With the 9th overall pick that the Vancouver Canucks received in the Cory Schneider trade, Laurence Gilman, Mike Gillis & Co. went off the board to select Bo Horvat of the London Knights, the highly-ranked centreman that’s played on back-to-back OHL Championship teams.
Horvat was ranked No. 15 in Central Scouting so the pick seems to be a little off the board, but after a strong Memorial Cup, there was a lot of talk that him and teammate Max Domi could be picked in the low teens of this draft. Gillis eventually spent the highest pick he’s ever had on Horvat, who is a pretty good two-way centreman that’s been a key player for the Knights in their Memorial Cup runs both as a 17- and a 18-year-old, which is fun.
He’s definitely a skilled player, and not the “toolsy” kind that the Canucks have been loathe to select over the last couple of years due to having a lot of low picks. There’s always potential for picks around this time to develop into first liners, but it isn’t *likely* at this point.
Here’s what Corey Pronman had to say, who called Horvat “one of the most complete forwards in this draft” and had him ranked at No. 14:
He is tough, hard working, and defensively skilled, with enough offensive ability to project as a scoring line player. He was a top player for one of the best teams in the CHL. He is a good skater, with a technically sound stride, as he picks up speed quickly and easily. He is a strong, physical center who will lay the body, displaying the two-way work ethic NHL teams want to see. He is an aware penalty killer, good at faceoffs, and overall projects as a center who will start his shift in the defensive zone more often than not. His creativity progressed throughout this season, and his puck skills, hand-eye coordination, and playmaking vision all rank as above average; he can flash high-end offensive skill. It is difficult to find a weakness in his game.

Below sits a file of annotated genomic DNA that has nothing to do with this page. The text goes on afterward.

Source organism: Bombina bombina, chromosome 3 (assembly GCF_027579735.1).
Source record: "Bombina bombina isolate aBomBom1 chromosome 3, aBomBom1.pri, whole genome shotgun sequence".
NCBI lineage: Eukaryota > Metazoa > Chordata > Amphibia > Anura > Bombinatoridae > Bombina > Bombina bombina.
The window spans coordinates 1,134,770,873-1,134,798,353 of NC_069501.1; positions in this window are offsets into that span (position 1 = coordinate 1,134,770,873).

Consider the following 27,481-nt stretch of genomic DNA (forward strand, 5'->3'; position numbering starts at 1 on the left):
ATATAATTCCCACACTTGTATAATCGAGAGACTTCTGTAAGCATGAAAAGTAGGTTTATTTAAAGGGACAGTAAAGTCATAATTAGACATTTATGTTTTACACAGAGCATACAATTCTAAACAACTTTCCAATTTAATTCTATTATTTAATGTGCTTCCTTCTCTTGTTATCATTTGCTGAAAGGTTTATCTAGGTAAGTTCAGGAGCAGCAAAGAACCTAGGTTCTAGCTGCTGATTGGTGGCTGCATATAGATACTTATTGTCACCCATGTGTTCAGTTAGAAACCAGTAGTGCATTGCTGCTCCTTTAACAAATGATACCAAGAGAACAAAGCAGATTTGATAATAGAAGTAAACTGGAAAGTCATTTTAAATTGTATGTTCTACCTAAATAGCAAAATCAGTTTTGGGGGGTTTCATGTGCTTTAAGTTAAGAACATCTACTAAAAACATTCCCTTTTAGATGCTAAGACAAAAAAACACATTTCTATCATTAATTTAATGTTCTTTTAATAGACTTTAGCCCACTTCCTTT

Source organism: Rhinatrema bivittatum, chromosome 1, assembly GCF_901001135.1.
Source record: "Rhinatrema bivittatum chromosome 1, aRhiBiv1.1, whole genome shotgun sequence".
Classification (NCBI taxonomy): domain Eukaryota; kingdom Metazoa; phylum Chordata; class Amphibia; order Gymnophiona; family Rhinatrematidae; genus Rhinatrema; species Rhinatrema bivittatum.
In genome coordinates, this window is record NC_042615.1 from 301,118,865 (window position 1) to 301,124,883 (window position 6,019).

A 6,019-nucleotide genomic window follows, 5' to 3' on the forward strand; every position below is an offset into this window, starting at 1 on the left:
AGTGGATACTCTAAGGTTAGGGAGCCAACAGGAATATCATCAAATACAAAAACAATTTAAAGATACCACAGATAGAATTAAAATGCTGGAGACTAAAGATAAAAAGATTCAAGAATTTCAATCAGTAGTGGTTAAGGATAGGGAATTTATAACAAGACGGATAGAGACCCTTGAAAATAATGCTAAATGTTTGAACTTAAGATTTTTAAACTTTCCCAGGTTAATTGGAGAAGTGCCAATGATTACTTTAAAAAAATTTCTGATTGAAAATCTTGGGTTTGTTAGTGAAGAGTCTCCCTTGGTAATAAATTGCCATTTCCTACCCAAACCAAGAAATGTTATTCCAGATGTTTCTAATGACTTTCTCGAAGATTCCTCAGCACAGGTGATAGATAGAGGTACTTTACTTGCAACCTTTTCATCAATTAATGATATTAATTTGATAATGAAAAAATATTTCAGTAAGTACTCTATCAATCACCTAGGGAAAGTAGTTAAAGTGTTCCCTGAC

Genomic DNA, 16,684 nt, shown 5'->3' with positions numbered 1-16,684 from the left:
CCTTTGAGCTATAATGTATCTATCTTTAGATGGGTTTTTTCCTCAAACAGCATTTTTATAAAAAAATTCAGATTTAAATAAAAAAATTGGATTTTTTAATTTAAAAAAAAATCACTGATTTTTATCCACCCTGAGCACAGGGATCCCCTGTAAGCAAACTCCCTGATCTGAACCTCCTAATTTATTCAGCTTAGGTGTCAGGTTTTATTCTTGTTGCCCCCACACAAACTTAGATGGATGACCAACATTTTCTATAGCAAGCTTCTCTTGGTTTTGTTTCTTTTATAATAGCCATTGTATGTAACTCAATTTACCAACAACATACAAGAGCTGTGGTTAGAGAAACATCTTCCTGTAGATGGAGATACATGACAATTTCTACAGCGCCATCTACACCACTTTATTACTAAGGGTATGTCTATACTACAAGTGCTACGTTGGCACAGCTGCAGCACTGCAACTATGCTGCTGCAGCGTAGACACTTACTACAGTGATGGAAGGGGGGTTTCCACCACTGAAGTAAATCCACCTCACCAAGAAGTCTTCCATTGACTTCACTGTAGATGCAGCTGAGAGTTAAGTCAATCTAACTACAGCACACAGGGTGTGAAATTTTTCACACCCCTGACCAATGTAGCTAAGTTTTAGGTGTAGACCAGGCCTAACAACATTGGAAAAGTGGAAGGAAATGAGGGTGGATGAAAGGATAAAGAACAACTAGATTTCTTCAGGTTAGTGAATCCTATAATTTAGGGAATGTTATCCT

An interesting note that can be found at Broad Street Hockey by doing CHL quality of competition estimates is that Horvat perhaps faced some of the tougher competition on the Knights. Eric T, who wrote the analysis, didn’t want to be certain that Horvat faced tougher competition than the other top prospect from London Domi, but “it almost certainly wasn’t easier”.
Horvat, though the highest pick the Canucks have had in a long time, won’t score like a lottery player, but honestly in an environment where the Canucks had a very limited prospect cupboard, particularly in the high-end forward department, Horvat is a breath of fresh air. We can comment forever on his value next to Cory Schneider in the coming years, but the draft immediately gives the Canucks a good young forward that will probably play on Team Canada this winter.
I like the pick. The circumstances that surrounded the pick are hard to digest and will be discussed for years to come, no doubt. But, if you had told me before the draft the team would select 9th, there would be little debate in whether Horvat was one of the guys they should target.
Here is math guy Rob Pettapiece on Horvat’s CHL comparables:
While he played in the same number of games year-to-year, he seemed to be more involved in goal-scoring in 2012-13 (on the ice for 102 total 5v5 goals, vs. 53 last year) and faced tougher competition in his draft year. Toughest opposing forwards of anyone on London, 2nd-highest opposing defenceman Qualcomp.
Closests recent comparables are Alex Burmistrov, Matt Puempel and Freddie Hamilton.
From Horvat himself, via Thom Drance on the floor:
“Happy to be part of the organization, can’t wait to get there and show them what I’ve got”
“I was really surprised it’s definitely shocking sitting there but like I said anything can happen. It’s really humbling that they traded a guy for me and I’m just really happy to be part of the organization”
“I’m a two-way centreman who can play in any situation. I can be on the penalty-kill or the power-play, and you can drop me in on any situation”
This was the Play of the Year in the CHL, as far as I’m concerned. Check out that mid-air finish: